I’ve had a bind-up of The Iliad and The Odyssey on my currently-reading shelf for over a year, and I’ve finally reached the end of the book! I’ve recently set a goal for myself to complete bookish projects that I started oh so many moons ago, and the first objective is to clear off the books that’ve been hanging around on my currently-reading shelf for months. My focus for February was crossing Homer off of that list.
About the book: After ten years of fighting in the Trojan War, Odysseus sails for home along with the rest of the Argives. But in his journey, he angers Poseidon, who dooms Odysseus to ten years of hardship at sea while his family suffers in Ithaca, unsure whether he is alive or dead. Finally Athena decides it is time to help redirect his course, and in the last stretch of his travels Odysseus describes the troubles he’s encountered at sea. Ithaca faces its own troubles as a mass of “suitors” attempt to squander Odysseus’s estate in his absence, eliminate his son, and marry his wife.
“I have traveled much, and have had much to do with heroes, but I have never seen such another man as Odysseus.”
I’ve read long excerpts from The Odyssey both in high school and college, but I didn’t know how very much of The Odyssey I’d already read until I managed it cover to cover this month. I recognized at least 16 of the 24 chapters of this volume from my previous readings.
But through the familiar and the unfamiliar, I struggled far less with this book than I did with The Iliad. Since I’ve already complained about my dislike of this translation in my review of The Iliad, I won’t go into all of that again here. I’ll say only that the translator of my edition, Samuel Butler (whose introductions to these epic poems are dated in the 1890s), used a very literal translation style that transformed Homer’s epic poems into rather flat English prose.
Fortunately, despite Butler’s style, I found The Odyssey much more readable. There is far less repetition in this story than The Iliad, and fewer lists of names and lineages that hold little interest for the casual reader. Battle scenes are brief and contained, and further the plot of this book. Though The Iliad seems to me the more accomplished and perhaps more memorable of these ancient texts, The Odyssey was far more fun and engaging to read.
Odysseus is known as a very wise man who can trick others easily. For this reason, a plot centered around Odysseus makes for a story full of puzzles and deceit. He must scheme his way past the obstacles that the gods set before him. This is a rather episodic journey, but we spend much more time with these main characters than with those of The Iliad simply because there are fewer of import. But as in The Iliad, we still witness the gods’ manipulations in the lives of the mortals; stories from mythology (The Odyssey included) balance gods so well, in some cases using them to explain what many today would probably consider acts of fate or science (weather, illness, personal strengths and weaknesses) but also presenting them as characters with physical presence. Of course, mythologies are interesting not only because of the stories they tell on the surface, but for the glimpse into historical cultures that they afford. Though we may harbor different beliefs today, there is still a timeless human connection in these ancient stories that can be found in the artist’s efforts to moralize and explain.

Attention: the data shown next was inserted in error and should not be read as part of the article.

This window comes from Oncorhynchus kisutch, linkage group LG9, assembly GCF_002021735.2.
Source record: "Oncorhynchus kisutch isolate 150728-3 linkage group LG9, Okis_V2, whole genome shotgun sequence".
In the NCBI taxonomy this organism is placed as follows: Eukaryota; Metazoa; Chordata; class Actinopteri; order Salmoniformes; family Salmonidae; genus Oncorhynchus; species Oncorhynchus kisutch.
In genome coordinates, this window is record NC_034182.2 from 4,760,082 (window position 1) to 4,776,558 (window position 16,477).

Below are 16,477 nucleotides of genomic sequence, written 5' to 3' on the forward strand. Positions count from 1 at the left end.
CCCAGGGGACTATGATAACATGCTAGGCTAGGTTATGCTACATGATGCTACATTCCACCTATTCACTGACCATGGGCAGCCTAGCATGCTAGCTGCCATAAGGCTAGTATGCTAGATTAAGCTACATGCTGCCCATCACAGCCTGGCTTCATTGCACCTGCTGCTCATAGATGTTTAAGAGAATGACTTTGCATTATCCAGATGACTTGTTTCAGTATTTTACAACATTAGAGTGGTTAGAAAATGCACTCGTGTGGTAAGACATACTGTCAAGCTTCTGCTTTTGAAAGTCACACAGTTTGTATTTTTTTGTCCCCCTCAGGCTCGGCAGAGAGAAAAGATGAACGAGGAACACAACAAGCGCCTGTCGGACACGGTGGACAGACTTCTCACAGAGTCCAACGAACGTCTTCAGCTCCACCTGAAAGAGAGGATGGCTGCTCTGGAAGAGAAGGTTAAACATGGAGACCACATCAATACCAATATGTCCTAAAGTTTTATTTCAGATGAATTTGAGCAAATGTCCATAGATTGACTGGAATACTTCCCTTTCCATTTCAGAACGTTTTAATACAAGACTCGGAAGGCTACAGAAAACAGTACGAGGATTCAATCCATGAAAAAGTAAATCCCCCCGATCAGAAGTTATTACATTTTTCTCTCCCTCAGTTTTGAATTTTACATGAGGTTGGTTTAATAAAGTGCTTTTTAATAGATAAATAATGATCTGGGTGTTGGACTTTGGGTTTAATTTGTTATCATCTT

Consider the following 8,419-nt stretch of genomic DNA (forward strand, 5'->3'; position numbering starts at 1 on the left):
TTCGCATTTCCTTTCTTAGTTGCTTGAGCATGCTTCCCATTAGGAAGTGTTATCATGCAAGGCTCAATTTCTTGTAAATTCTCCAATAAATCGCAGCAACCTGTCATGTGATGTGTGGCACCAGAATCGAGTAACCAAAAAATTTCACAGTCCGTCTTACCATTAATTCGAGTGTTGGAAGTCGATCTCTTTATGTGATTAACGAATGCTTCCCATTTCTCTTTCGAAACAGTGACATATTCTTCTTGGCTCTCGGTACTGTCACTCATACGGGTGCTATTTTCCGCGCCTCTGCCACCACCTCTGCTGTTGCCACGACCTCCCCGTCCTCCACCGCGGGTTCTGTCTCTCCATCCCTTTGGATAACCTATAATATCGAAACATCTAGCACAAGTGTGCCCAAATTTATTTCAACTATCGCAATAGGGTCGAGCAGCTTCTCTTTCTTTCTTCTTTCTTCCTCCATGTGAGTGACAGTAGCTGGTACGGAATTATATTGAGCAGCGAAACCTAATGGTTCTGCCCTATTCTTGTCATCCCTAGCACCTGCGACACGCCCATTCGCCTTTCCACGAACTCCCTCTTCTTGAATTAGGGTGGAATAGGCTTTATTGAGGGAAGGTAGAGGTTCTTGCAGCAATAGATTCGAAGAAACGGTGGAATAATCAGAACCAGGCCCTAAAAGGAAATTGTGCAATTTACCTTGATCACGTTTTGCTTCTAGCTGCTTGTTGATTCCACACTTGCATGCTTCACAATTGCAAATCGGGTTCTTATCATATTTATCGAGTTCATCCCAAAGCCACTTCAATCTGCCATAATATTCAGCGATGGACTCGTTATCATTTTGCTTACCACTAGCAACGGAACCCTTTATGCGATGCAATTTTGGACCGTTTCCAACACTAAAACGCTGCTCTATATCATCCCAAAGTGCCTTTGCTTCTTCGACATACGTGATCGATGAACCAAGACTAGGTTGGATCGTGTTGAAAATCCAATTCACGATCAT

“Men live but for a little season; if they are hard, and deal hardly, people wish them ill so long as they are alive, and speak contemptuously of them when they are dead, but he that is righteous and deals righteously, the people tell of his praise among all lands, and many shall call him blessed.”
It was also interesting for me to read The Odyssey after picking up Circe, The Iliad, and The Silence of the Girls all within the last year. I love classic retellings, but the first step to appreciating them is to familiarize oneself with the original text. I made myself finish The Iliad before picking up Barker’s The Silence of the Girls, but I did let myself read Miller’s Circe before completing The Odyssey. She doesn’t see much page-time in The Odyssey, so I was glad to have Miller’s exploration of her character in mind as I went through that part of the classic. With The Iliad behind me also, I was more aware of the character and plot references related to the Trojan War that crop up in The Odyssey than I had been while reading stand-alone excerpts in the past. And after reading The Silence of the Girls, I was more aware of the women in this story, few though they are, and could more easily see the unspoken hardships that they faced.
“She screams aloud and flings her arms about him as he lies gasping for breath and dying, but her enemies beat her from behind about the back and shoulders, and carry her off into slavery, to a life of labor and sorrow, and the beauty fades from her cheeks.”
I think the order in which I read these related books improved my experience with The Odyssey, though they certainly aren’t mandatory prerequisites.
My reaction: 4 out of 5 stars. I can see why this story has survived so long, and will continue to do so. I’ll definitely want to reread both The Iliad and The Odyssey in other translations that are at least more reminiscent of the original poetic form; I’m sure that I could enjoy the actual reading process of both these stories more if I could find a style better suited to me.
The Literary Elephant